Finework Coins

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Hammered           Finework            Milled

What is it about a coin which gives it the designation of “finework”?

Many are familiar with the terms hammered and milled coinage which describe the way the coin was made. But what makes a coin a finework example? Can any coin type have finework examples or is the term used for another reason? Is the term used for another class of coin altogether and how does one recognise these pieces?

All good questions, requiring answers.

In the Commonwealth Period perhaps the best known example of a finework piece is the 1651 shilling shown. The first point to notice is the obvious quality of the coin, beautifully struck with full detail, but there are other points -
Notice the extra fine beading on the reverse side. The correctness of every detail from the 7 strings on the harp, to the cross hatching on the shields, to all stops being present, no corrected errors and when viewed from the correct angle a polished surface to the fields is clearly seen. All these points suggest the dies were specially made and used in the first instance to make some quality coins. One could surmise that this was done to show what was possible with the hammer technique although obviously this was far from typical production. 

The threat of the milling technique being adapted was present at the mint.

The Blondeau milling dies were of a distinctly different design and size, being smaller in diameter to produce a thicker flan to the finished coin for the same weight of silver. Also no stops at the value or at the mintmark, a Symonds style digit 5, a much finer cross hatch to the shields, 10 strings to the harp and a finer inner beading, all suggesting that Blondeau went all out to prove just how superior his process was.

There was however one common starting point which limited the numbers of coins that could be made and that was the silver blank. This had to be round, correct weight and with a surface flatness higher than normally seen and sized differently for the two techniques so all the detail on the dies could be captured on the coin without excessive force being used.

There are accounts that Blondeau had around 100 blanks to use. The number of finework pieces in existence suggest that very few were made, maybe less than 10. The finework dies were then distributed into normal production of the 1651 shilling. So one can find a finework reverse die coupled with a regular production obverse die.

This is the first example I know of for a finework piece in the Commonwealth Period.

So key features for finework examples are -

*      Hammered technique used to make the coin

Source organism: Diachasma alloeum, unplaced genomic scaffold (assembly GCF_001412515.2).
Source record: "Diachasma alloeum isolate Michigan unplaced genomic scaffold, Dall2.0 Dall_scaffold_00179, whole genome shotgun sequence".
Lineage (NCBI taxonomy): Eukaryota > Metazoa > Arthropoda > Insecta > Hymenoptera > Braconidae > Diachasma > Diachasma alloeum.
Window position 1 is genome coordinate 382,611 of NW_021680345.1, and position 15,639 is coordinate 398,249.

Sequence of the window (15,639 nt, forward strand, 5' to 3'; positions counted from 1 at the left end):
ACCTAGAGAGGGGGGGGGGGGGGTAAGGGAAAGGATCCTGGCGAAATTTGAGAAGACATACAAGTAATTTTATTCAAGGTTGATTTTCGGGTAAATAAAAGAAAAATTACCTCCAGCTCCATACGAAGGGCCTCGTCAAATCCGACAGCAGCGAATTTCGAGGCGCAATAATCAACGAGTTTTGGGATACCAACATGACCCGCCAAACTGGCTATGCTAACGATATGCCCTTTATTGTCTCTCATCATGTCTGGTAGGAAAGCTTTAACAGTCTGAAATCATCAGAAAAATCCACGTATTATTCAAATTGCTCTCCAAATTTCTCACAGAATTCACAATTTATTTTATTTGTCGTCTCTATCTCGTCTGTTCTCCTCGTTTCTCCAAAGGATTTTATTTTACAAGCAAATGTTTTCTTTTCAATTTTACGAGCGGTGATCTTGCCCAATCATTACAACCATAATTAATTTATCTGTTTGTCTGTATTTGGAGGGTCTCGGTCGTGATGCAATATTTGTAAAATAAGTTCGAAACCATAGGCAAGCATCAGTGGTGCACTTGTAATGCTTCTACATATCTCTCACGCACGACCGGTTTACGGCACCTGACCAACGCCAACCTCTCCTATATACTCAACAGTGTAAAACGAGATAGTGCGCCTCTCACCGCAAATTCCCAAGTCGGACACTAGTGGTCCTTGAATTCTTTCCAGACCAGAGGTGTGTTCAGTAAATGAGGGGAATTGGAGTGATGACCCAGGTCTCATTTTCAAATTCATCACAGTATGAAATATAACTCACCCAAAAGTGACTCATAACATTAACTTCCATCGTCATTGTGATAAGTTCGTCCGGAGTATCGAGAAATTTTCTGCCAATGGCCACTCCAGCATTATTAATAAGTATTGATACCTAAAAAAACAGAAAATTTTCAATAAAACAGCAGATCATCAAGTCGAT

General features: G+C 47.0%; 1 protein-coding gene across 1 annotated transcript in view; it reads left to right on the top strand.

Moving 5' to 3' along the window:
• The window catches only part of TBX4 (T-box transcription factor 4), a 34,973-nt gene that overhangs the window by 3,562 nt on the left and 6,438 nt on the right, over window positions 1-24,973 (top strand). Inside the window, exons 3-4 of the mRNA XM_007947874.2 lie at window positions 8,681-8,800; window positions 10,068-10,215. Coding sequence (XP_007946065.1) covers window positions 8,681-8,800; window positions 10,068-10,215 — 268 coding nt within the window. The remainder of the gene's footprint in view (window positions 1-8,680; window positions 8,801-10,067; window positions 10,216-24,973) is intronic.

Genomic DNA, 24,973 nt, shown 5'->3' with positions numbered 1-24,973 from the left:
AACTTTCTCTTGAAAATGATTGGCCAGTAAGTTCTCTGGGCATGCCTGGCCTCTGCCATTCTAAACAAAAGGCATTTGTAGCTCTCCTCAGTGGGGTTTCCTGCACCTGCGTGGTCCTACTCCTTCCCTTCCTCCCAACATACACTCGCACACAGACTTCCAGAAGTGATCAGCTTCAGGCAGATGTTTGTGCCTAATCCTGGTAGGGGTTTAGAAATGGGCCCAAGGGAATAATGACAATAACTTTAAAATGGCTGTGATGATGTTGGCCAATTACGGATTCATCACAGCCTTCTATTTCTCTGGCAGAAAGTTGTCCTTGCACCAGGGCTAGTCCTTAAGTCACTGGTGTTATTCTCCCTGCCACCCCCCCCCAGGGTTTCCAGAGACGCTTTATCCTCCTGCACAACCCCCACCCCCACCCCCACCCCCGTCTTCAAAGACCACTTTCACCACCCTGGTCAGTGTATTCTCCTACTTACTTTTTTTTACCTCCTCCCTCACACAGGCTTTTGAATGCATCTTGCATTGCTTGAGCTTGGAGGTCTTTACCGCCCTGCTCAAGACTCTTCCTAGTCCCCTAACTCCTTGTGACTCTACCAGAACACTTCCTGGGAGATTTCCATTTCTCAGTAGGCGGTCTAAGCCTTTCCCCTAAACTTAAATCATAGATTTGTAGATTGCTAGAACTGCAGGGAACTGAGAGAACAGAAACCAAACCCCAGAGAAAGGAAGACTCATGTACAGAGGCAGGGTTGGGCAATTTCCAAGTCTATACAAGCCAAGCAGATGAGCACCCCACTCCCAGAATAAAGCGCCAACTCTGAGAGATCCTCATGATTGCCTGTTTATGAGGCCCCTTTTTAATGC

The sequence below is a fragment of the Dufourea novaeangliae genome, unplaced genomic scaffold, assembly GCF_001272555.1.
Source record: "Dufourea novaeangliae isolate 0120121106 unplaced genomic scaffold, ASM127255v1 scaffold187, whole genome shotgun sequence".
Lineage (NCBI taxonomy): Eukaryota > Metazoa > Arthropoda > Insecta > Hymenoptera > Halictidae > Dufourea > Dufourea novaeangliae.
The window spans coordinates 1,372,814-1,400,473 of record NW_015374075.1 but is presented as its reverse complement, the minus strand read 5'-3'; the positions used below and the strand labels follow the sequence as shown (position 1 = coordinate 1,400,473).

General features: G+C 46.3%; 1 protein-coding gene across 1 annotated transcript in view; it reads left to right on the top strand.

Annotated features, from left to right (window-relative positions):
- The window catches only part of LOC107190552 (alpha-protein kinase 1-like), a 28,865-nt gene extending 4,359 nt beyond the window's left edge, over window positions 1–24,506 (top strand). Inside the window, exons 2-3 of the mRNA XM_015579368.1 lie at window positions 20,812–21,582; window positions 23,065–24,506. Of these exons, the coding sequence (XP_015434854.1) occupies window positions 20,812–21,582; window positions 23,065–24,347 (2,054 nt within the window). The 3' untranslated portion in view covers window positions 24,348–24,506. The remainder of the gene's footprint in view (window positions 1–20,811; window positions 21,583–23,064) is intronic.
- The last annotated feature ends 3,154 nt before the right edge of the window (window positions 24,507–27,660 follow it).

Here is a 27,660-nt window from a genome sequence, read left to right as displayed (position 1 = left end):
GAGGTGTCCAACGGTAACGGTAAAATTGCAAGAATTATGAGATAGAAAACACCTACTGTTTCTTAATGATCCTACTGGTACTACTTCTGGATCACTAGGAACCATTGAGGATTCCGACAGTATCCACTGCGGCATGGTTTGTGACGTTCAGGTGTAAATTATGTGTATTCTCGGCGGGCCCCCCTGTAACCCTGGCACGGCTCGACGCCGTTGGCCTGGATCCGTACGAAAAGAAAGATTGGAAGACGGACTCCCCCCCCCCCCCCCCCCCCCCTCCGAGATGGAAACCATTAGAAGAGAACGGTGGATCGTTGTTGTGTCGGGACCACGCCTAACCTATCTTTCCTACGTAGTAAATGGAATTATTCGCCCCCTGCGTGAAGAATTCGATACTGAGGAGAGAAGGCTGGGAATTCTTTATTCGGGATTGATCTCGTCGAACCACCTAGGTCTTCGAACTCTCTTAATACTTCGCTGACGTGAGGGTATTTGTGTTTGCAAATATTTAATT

*      No errors or omissions to the features on the die
*      Correct weight, usually within 0.2 grammes of target weight
*      A very round flan
*      An unusually flat flan with an often polished appearance in the fields

Essentially these coins are the closest the hammered technique could come to the milled technique.

Other dates to look out for -

1656, halfcrown and shilling, another year when the mill came to the forefront.

Why 1656? That was year some 1656 Cromwell Halfcrowns were made using Blondeau’s mill. One could expect some high quality blanks might have found their way to be used with the hammer using fresh dies for comparison.

The 1656 halfcrown is an interesting piece as there appear to be potential variants, as if the mint was trying to make a decision on design features. The top coin shown is the coin regarded as finework by major dealers. However there appears to be a variant as if a decision was being made on reverse design. Notice the obverse is of similar style with the fine 18 reed structure. It™s on the reverse where there are large and small sixes where we have the most obvious difference.

Small sixes are associated with pre-1654 reverse designs. In 1654 large sixes were introduced. That suggests the top coin was produced first. The middle coin also appears to be of a finework standard but produced a short time later. The obverse on both these coins is different and they have design features suggesting a similar time of production to the reverse.

The bottom image is of a coin from regular production for a comparison of quality. The dies in use could be the same as those used in the middle image. The difference is the blank used to make the coin. The coin shape suggests that the coin was struck using an irregular shaped blank with three hits of the hammer.

So the limiting factor to numbers appears to have been the availability of high quality blanks. Using those blanks, high quality coinage was possible with both the hammer and the mill.